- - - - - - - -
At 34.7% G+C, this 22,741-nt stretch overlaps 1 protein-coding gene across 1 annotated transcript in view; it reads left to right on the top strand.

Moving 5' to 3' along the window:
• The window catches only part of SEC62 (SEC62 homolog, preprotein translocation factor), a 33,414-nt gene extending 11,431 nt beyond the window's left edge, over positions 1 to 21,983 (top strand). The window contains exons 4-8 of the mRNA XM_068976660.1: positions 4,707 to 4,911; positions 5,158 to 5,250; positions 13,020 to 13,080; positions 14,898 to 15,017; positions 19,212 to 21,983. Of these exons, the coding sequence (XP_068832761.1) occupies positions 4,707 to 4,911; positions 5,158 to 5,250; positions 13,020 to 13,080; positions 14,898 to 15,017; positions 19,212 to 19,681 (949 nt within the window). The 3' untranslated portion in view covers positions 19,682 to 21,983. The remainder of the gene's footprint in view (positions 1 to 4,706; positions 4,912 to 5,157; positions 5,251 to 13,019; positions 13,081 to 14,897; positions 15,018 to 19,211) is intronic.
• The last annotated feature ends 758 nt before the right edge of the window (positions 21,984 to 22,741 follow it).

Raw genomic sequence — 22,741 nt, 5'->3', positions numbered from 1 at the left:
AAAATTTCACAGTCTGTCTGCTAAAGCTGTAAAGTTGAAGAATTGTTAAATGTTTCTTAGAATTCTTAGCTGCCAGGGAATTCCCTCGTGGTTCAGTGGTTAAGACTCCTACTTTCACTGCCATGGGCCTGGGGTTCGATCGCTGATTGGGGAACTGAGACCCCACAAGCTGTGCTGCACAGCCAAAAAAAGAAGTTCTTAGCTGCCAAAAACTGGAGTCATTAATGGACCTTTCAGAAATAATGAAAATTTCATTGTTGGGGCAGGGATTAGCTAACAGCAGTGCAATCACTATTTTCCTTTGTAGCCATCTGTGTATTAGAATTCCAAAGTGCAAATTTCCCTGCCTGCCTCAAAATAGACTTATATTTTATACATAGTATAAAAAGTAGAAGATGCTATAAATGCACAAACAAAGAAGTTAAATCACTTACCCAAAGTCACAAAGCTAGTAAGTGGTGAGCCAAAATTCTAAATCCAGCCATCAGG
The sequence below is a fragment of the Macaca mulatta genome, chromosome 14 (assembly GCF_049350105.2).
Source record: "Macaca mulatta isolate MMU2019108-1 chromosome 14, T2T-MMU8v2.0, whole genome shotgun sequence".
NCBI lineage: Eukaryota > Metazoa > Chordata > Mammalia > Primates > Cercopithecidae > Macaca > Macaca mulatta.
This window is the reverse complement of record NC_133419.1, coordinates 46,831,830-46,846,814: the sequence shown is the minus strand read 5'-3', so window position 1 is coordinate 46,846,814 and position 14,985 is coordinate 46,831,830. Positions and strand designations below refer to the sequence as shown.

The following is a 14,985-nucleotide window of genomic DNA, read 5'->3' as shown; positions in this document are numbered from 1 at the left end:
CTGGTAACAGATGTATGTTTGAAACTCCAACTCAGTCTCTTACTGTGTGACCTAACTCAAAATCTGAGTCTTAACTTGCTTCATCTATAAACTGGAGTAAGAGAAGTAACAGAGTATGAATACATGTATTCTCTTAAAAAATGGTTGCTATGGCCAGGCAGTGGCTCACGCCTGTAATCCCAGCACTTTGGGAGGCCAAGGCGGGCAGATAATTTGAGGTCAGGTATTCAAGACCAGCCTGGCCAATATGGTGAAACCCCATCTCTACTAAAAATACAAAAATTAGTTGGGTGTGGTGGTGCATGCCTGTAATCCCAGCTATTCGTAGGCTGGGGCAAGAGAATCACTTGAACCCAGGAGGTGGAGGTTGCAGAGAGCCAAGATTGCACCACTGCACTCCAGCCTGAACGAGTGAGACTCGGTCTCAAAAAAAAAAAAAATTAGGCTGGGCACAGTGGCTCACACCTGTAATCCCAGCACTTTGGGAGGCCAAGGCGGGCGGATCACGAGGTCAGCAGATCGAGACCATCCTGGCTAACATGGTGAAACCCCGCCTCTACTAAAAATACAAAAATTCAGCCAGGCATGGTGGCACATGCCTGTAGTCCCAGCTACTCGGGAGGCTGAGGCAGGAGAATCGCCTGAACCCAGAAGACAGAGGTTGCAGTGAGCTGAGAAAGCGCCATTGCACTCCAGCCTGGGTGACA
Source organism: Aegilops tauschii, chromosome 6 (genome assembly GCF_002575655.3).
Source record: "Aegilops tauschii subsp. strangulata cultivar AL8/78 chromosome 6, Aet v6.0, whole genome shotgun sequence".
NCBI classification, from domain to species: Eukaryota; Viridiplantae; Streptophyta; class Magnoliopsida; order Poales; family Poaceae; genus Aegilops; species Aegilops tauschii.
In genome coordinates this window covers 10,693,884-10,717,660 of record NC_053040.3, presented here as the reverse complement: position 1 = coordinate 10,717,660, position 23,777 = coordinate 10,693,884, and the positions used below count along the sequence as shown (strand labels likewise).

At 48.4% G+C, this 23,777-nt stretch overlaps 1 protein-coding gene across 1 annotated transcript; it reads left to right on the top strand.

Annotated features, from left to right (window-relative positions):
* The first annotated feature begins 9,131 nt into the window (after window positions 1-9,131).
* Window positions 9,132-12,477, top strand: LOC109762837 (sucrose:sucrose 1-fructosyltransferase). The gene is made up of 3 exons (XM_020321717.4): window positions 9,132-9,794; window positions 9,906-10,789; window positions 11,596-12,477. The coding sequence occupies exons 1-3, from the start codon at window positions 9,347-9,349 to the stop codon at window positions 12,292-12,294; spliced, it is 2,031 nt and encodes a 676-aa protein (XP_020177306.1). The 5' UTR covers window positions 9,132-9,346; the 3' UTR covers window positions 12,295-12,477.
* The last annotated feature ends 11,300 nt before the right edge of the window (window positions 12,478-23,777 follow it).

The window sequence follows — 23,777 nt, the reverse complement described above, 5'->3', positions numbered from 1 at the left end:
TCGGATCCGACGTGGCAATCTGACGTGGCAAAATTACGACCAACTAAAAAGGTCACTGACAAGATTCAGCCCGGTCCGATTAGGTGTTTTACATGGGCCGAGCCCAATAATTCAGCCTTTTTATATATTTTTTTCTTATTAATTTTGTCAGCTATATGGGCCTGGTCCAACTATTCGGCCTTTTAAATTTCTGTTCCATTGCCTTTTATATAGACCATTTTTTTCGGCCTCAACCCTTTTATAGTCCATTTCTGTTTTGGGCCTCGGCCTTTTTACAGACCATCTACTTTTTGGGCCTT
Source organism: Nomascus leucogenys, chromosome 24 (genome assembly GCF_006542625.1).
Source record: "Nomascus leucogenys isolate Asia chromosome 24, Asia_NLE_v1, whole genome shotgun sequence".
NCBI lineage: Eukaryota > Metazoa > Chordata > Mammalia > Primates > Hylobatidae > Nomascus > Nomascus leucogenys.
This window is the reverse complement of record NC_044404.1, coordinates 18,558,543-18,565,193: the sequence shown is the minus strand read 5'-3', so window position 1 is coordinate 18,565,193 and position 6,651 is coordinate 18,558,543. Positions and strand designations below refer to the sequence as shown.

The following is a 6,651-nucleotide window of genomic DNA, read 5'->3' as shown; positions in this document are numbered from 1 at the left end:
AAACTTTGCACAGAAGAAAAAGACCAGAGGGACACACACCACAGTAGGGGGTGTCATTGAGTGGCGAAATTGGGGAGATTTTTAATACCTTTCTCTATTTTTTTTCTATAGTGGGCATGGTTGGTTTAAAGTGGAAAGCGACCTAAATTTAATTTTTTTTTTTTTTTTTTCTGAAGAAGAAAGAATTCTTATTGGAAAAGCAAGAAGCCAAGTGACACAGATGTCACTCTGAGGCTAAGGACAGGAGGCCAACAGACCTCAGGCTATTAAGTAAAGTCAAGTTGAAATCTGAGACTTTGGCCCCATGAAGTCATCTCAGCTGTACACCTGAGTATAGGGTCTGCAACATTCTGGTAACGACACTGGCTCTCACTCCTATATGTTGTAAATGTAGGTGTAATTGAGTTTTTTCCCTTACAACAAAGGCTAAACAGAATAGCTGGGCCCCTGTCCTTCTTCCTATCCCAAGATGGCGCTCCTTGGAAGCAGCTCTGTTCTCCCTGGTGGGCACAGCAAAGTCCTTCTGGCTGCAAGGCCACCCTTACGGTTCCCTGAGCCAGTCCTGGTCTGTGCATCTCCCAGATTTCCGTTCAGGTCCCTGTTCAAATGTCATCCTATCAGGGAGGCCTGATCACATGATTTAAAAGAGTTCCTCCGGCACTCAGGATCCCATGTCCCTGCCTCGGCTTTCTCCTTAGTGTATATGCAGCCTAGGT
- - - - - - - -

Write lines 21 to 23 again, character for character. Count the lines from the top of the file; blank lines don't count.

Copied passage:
* The last annotated feature ends 11,300 nt before the right edge of the window (window positions 12,478-23,777 follow it).

The window sequence follows — 23,777 nt, the reverse complement described above, 5'->3', positions numbered from 1 at the left end:
TCGGATCCGACGTGGCAATCTGACGTGGCAAAATTACGACCAACTAAAAAGGTCACTGACAAGATTCAGCCCGGTCCGATTAGGTGTTTTACATGGGCCGAGCCCAATAATTCAGCCTTTTTATATATTTTTTTCTTATTAATTTTGTCAGCTATATGGGCCTGGTCCAACTATTCGGCCTTTTAAATTTCTGTTCCATTGCCTTTTATATAGACCATTTTTTTCGGCCTCAACCCTTTTATAGTCCATTTCTGTTTTGGGCCTCGGCCTTTTTACAGACCATCTACTTTTTGGGCCTT